In wheelchair tennis, one extra bounce of the ball is all you get – and, in many cases, need.
That extra bounce of the ball is the only concession made to the different means of mobility in wheelchair tennis. But on a recent demonstration day at the Great West Fitness and Tennis Centre, it was enough to entice rugby and basketball players to the hard court for a workout that can be just as intense as the famously aerobic-demanding traditional game of tennis.
The “Have a Go” event was inspired by the work of community tennis coach Anthony Iliev, who began coaching wheelchair athletes several years ago at the MEI tennis courts.
Now, BC Wheelchair Sports has begun a regular wheelchair tennis session, with the first taking place Jan. 24.
The secret of traditional tennis is not the hitting of the perfect shot – it’s getting in position to hit the ball in the first place. Being in a wheelchair adds to that challenge – and makes a well-played rally even more impressive.
“It’s all about the mobility,” Iliev said. “The upper part is sort of the same, but the mobility is definitely more challenging.”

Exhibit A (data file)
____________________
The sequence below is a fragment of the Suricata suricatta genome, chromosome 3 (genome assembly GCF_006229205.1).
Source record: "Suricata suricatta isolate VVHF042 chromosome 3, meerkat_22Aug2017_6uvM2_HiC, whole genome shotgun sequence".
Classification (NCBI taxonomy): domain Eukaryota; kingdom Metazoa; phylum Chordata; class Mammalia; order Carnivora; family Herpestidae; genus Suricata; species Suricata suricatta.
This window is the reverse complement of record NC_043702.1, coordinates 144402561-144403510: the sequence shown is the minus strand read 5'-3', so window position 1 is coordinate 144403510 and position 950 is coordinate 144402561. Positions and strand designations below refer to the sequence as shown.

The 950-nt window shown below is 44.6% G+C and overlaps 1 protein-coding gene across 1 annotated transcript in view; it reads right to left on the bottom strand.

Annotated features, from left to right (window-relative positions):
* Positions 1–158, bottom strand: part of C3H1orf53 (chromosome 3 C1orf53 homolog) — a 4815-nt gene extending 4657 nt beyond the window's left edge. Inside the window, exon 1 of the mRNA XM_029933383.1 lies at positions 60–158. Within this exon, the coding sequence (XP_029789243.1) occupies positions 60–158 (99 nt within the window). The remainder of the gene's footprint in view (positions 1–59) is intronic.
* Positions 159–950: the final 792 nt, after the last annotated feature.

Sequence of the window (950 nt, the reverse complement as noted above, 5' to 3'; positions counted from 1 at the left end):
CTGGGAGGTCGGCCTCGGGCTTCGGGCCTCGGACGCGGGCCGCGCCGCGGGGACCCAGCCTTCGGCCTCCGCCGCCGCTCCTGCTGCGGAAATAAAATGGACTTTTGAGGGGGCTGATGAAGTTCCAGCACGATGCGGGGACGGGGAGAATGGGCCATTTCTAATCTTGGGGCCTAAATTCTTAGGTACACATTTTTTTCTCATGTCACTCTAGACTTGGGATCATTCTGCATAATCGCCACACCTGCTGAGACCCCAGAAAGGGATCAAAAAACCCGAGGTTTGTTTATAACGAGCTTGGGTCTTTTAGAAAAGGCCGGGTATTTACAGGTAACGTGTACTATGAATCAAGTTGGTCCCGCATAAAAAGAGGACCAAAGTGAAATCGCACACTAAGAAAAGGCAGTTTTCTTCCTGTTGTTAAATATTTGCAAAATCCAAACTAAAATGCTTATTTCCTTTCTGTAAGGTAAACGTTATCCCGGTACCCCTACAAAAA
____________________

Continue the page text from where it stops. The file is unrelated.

B.C. recently won the right to host the 2015 and 2016 national wheelchair tennis championships, and BC Wheelchair Sports Association program manager Holly Tawes is especially interested in boosting participation at the junior levels.
“Right now B.C. is one of the most developed provinces for wheelchair tennis in Canada,” Tawes said. “We have programs in Kelowna, Kamloops, all the way in Victoria … We have a league too which is that next step to competition format, and we also host and run two International Tennis Federation (ITF) wheelchair tennis tournaments.”
One of Iliev’s students, Ben Garrett, took a hiatus from tennis to pursue competitive wheelchair basketball. Garrett, though, said tennis continues to be valuable cross-training, and said a regular program would be an asset in Abbotsford.
Jessica Kruger, another wheelchair rugby athlete, was among the half-dozen participants at the “Have a Go” event, swinging her racket gamely despite the transition to a very different sport.
“I really believe in what BC Wheelchair Sports does, and what they’ve done for me,” said Kruger. “I had the opportunity to work for them over the summer and I loved the job. I love the way they get people involved again after an accident. I’m happy to do whatever I can to support that.”